Increasing Push Up Score

Discussion in 'ROTC' started by ilanag3, Jun 11, 2016.

  1. ilanag3

    ilanag3 Member

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    Hey everyone. I'm entering college in the fall, and although I didn't apply for a scholarship this year I am definitely doing Army ROTC when I get to campus. However, because I didn't really decide that this is what I wanted to do until winter this year, I did not start working on my fitness as soon as I should have. Although I have been working really hard at the gym and running, I'm worried about my pushups. I am a female who was not a athlete in high school (although I was still quite active with horseback riding) so I wasn't starting at a great level of fitness. I am proud to say that I am pretty fit now overall, but as of now I can only do 12 push ups in a row. Although it doesn't seem like alot, this is such a big improvement from only being able to do 1 when I started training. I'm good with sit ups and running, but I'm worried that I won't get to the 19 push ups that I need to pass the test in the fall. Recently I feel like I have plateaued with my number. Do you have any tips for me as I train this summer? Do you think the goal is attainable? Now that school is over I plan on lifting/body weight stuff at the gym 5 days a week and running 3 days.

    Thank you for your help :)
     
  2. Vretro

    Vretro Member

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  3. Capt MJ

    Capt MJ Member

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    http://www.stewsmith.com/linkpages/serviceacademycfa.htm

    This link is posted so often it almost deserves its own forum. Stew Smith is a USNA grad, former SEAL and former USNA staff officer. He knows what's required and how to prep people. Much good stuff throughout the site.

    I am somewhat (!!!!, ok, way) older than you, a woman, who first started seriously working on my push-ups in the summer before I reported to Navy OCS. That was in the 20th century. I still do them, at least 6 days a week, usually before I eat breakfast, along with the other basics. I can still do the max. The keys are form, breathing, mental focus, and doing them daily - in sequences that build strength, stamina, speed or reps. You want to build machine-like muscle memory that minimizes excess motion and maintains good form. The push-up itself should be the focus, with other exercises and weights designed to be complementary.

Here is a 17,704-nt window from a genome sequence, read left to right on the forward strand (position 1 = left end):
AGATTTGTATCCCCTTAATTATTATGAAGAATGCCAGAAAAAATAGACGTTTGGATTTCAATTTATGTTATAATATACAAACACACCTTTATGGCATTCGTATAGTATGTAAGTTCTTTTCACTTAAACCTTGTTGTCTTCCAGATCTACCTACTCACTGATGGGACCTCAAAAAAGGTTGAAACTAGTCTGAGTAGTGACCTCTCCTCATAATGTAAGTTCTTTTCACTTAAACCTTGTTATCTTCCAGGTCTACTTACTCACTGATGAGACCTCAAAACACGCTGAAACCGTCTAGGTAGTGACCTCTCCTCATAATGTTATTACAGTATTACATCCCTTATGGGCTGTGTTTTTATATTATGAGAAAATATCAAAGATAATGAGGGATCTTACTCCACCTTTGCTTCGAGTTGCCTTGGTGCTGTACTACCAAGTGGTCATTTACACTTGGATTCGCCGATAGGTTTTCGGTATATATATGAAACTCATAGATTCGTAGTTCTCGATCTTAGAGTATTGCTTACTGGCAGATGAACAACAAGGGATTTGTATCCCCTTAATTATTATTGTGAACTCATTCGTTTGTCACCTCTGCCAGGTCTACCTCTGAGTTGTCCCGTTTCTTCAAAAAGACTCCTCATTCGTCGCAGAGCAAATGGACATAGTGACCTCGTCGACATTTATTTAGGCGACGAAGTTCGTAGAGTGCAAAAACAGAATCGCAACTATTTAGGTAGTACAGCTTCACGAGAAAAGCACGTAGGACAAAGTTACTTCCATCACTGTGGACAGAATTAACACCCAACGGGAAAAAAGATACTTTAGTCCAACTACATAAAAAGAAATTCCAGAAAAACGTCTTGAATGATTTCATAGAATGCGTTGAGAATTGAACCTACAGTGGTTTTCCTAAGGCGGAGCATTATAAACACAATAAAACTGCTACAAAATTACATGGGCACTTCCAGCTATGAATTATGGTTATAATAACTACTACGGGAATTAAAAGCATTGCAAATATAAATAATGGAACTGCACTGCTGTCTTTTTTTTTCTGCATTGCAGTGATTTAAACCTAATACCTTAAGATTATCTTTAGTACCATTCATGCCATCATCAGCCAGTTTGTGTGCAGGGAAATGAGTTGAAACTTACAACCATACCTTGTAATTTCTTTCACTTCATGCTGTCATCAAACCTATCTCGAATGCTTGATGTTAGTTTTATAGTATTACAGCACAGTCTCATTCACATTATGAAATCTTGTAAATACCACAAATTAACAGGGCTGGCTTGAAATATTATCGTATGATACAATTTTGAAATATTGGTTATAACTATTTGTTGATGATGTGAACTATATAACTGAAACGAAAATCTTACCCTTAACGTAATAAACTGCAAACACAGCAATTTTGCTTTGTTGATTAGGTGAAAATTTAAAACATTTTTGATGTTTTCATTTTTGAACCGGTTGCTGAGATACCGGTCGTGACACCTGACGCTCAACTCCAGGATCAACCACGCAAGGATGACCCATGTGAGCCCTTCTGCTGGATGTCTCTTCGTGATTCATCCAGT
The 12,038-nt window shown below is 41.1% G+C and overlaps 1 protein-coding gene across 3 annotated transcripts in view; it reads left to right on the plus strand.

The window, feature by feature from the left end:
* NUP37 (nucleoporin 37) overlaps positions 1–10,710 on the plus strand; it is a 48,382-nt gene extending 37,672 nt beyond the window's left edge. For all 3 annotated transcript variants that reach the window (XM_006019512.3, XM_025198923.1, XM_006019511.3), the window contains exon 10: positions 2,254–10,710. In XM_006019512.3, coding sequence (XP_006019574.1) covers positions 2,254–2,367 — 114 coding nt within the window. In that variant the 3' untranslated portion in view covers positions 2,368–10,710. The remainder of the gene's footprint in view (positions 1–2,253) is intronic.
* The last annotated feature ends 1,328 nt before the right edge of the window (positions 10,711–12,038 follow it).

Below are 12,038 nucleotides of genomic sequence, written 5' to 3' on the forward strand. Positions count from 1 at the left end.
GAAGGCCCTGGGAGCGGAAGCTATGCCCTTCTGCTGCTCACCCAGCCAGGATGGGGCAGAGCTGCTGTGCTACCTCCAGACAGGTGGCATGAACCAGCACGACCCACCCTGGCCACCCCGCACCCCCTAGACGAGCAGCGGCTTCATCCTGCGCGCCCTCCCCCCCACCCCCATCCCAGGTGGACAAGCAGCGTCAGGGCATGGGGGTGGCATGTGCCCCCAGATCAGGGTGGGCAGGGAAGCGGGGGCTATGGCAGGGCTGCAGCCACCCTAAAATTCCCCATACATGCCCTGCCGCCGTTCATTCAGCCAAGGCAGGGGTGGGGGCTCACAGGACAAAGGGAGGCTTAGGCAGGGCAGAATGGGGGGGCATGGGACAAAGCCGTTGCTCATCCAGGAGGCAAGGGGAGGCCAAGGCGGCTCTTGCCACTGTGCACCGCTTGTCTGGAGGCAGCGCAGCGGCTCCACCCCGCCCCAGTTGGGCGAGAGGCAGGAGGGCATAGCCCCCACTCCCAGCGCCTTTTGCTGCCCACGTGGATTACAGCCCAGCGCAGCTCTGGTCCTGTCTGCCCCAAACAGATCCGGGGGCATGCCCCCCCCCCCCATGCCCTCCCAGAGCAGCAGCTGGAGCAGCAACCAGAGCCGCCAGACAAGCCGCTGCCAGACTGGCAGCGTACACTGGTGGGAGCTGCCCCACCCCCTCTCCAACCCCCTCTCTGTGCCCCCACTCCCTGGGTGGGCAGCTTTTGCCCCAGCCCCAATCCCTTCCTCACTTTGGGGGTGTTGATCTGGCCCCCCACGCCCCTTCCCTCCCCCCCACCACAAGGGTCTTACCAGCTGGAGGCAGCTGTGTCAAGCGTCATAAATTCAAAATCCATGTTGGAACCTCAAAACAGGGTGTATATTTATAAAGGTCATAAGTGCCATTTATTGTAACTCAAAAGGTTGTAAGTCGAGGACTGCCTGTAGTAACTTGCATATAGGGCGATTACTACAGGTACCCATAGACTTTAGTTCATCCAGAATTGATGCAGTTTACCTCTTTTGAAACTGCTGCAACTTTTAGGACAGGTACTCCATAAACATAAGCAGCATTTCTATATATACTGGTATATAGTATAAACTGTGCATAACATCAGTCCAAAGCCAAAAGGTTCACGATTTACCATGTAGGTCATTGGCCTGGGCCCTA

If you have a coach you can go talk to, that could be a resource, or book a session with a pro at a gym or fitness club, targeting your specific goals.

    Keeping a log can help show progress and keep you motivated. There are plenty of phone apps that help motivate and track various activities.

    Don't forget nutrition in all of this. Fuel the machine.

    You can do this. Picture yourself doing it, and doing it easily, do the work a day at a time, and you will do way more than 12. And good for you to go from 0!
     
    Last edited: Jun 11, 2016
    AROTC-dad and wildcatmom like this.
  4. Capt MJ

    Capt MJ Member

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    Oh - and not necessarily related to push-ups, get one of those hand grip squeezer things. Increasing your grip strength helps with pull-ups; rope obstacles; hauling luggage, duffles, gear; opening stuff; lending a helping hand to others. Your hand will not turn into The Hulk's.
     
  5. Norfolk63

    Norfolk63 privateer

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    Try adding bench press and dips to your routine. Also swim. A lot. Many cadets and midshipmen focus on pushups exclusively and neglect their shoulders and back, making themselves vulnerable to injuries. Check out the excellent YouTube videos from the Navy SEALS/BUD/S physical therapists:

     
  6. ilanag3

    ilanag3 Member

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    Thanks so much for this link! This is exactly the type of thing I was looking for
     
  7. Dckc88

    Dckc88 Member

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    A plateau can also be lack of core strength too. Planks, side planks, dynamic planks, work those into your routine. Chest press surprisingly is not all that helpful by itself, but pulls ups and dips are. I was a personal trainer for 10 years. If I had someone in the military, after any type of chest press, DB chest press, chest flyes, etc., I would have them immediately do push-ups to failure as a super set to the chest exercise. Same with dips and pull-ups, finish off your workout with push-ups to failure. And make sure you are only lifting every other day with added weight, give your body time to repair.

    My daughter is also going in the fall, after plateauing around 25, she started doing the above two or three times a week and daily push-ups and core exercises in between those lift days, now she is up to 48 and climbing.
     

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